Monday, May 31, 2021

Howard Knopf's Comments on Government's "Online Intermediaries" Consultation Paper

 Here are my comments about the Government's Online Intermediaries consultation.

May 31, 2021


Hon. F-P Champagne, P.C., M.P., Minister of Innovation, Science and Industry 

Hon. S. Guilbeault, P.C., M.P., Minister of Canadian Heritage

Hon. David Lametti, Minister of Justice

(In PDF and Word)

 Re: Consultation on “Internet Intermediaries”

 The following comments are in my personal capacity and do not necessarily reflect the views of any clients of my firm or my firm itself.

 1.     This involves more rhetoric about “web giants”. This is related to and a further extension of the ultra-controversial Bill C-10. See page 5 and FN 3. This is all about “dirigiste” politics in the name of “culture”.

2.     There is no sufficiently precise or even useful definition of an “online intermediary”. For example, could it include universities, colleges and libraries? See Executive Summary and Section 3.1.

3.     The Equustek judgment of the Supreme Court of Canada (“SCC”). should not be relied upon any more than necessary. It was based upon very particular facts and was not grounded in copyright law. Google’s submissions were arguably problematic.  As to the GoldTV case. See page 7 and FN 13 - which wrongly states that GoldTV has been “granted leave to appeal”. The appeal was as of right. Teksavvy was the appellant and not GoldTV. These misstatements frankly raise concern about the quality of the legal analysis in this paper. While Teksavvy recently lost this appeal, it could end up in the SCC where it may indeed be reversed.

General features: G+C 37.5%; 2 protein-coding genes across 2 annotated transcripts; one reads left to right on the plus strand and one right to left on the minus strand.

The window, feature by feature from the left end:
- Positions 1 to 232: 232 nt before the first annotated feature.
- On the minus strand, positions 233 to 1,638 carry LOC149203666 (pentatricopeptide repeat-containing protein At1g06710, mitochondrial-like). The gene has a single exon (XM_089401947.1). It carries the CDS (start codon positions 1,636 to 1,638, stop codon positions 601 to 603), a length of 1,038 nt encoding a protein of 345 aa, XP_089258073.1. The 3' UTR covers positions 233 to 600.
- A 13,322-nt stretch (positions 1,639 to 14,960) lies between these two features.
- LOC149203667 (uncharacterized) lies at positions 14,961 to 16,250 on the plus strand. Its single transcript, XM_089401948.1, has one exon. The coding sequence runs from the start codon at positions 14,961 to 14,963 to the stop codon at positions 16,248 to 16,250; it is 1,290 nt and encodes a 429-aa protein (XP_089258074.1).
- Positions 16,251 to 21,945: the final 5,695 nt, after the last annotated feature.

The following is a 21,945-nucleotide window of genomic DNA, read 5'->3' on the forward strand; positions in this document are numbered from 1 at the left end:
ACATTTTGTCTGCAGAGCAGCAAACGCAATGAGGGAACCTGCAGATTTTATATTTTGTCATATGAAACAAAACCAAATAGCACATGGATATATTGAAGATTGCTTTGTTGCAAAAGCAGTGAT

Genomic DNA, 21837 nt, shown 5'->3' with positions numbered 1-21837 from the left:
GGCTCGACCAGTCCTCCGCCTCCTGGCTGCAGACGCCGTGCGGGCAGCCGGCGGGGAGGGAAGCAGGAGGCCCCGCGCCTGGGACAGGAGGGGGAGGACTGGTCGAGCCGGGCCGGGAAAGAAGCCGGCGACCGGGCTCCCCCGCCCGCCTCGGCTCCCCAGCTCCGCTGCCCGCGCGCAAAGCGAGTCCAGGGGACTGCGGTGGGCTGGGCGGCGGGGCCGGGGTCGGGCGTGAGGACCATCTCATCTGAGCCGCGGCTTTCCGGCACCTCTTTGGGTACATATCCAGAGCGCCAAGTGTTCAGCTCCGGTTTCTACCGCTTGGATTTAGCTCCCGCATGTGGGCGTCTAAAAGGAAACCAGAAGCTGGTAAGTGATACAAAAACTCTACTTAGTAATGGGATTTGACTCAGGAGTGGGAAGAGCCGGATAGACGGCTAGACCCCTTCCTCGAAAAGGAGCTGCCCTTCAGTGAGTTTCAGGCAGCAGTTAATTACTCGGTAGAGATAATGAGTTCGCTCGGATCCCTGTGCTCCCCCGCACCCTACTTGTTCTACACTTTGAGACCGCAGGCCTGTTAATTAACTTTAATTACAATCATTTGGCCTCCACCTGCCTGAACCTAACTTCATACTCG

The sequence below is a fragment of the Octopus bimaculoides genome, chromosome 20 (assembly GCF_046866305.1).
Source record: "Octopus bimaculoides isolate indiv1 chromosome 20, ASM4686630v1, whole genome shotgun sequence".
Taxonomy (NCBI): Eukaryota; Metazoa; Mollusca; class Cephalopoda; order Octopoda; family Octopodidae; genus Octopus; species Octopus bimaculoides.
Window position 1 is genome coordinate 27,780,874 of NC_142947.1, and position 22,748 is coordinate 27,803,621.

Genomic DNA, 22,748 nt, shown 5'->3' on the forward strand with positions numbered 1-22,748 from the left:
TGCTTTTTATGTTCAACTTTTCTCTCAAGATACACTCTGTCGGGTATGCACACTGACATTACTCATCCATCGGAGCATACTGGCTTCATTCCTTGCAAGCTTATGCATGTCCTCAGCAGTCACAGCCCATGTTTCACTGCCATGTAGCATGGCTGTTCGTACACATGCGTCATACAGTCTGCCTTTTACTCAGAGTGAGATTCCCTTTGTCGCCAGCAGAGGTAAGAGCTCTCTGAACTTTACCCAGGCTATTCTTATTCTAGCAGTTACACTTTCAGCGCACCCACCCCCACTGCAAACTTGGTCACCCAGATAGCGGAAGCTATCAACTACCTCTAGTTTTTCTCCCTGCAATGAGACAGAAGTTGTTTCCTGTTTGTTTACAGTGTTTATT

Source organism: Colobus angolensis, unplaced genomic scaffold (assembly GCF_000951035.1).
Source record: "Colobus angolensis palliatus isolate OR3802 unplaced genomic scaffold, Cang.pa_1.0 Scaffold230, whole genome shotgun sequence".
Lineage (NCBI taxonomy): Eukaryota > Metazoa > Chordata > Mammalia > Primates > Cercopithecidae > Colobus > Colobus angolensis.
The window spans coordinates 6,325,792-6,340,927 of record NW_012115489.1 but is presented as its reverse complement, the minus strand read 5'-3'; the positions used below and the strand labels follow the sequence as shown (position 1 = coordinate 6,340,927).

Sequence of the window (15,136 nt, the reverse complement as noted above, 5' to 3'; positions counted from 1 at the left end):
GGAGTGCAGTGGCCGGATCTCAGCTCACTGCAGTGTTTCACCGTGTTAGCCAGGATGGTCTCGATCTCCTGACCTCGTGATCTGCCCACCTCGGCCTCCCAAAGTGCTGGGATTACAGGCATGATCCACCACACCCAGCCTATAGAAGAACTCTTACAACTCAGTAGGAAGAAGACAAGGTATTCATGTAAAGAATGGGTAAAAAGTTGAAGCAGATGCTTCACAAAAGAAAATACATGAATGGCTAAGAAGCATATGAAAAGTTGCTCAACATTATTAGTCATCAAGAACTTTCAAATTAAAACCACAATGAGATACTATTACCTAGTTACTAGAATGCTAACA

4.     The paper simply fails to mention the “making available” litigation – which will be heard by the SCC sometime next year.

5.     There is a very questionable and simplistic take on US, EU and Australian law on pp. 8-9.

6.     Sections 4.2 and 4.3.2 show yet another Government effort to make work for the Copyright Board and boost its budget even further.

7.     Option 4.2 is a directly aimed at making tariffs mandatory. See page 14-15 and FN47 – which at least acknowledges the currently pending Access Copyright v. York University SCC case – but is oblivious to the issues involved.

8.     “Extended collective licensing” should be anathema for Canada. This concept is a non-starter in the USA and makes sense only for small socialist countries such as the Nordic countries. However, it appears that lobbyists driven by vertically integrated interests are pushing it in Canada. Compulsory licensing is also anathema for Canada. See page 14.

9.     What about freedom of expression – which is looming large in the C-10 debate? This is barely mentioned and not analyzed.

10.  Criminal law has no place in this discussion. See s. 4.4.2

11.  Appendix “A” gives short shrift token recognition to “Broader Policy Issues”. See page 21.


1.     This is unnecessary, untimely and wasteful “consultation theatre” in the words of Michael Geist.

2.     The Government has not even published the submissions on its first term extension paper, which were provided two months ago. There is no good reason for this.

3.     The Government should concentrate on moving forward from the INDU Committee Report – and not embarking on chaotic and diversionary distractions.

4.     The Government should stop attempting to make work for the Copyright Board. If the Board is to serve any useful function, it might do so by developing tariffs in the public interest that could earn acceptance in the market place based upon reasonable terms, conditions and rates and not by threats and compulsion. Any attempt to make tariffs mandatory through legislation will be extremely controversial and legally problematic.

5.     The Government should let current court cases work their way through the judicial system – before it attempts to interfere in a heavy-handed, badly researched, unnecessary and premature manner.

Yours very truly,


Howard P. Knopf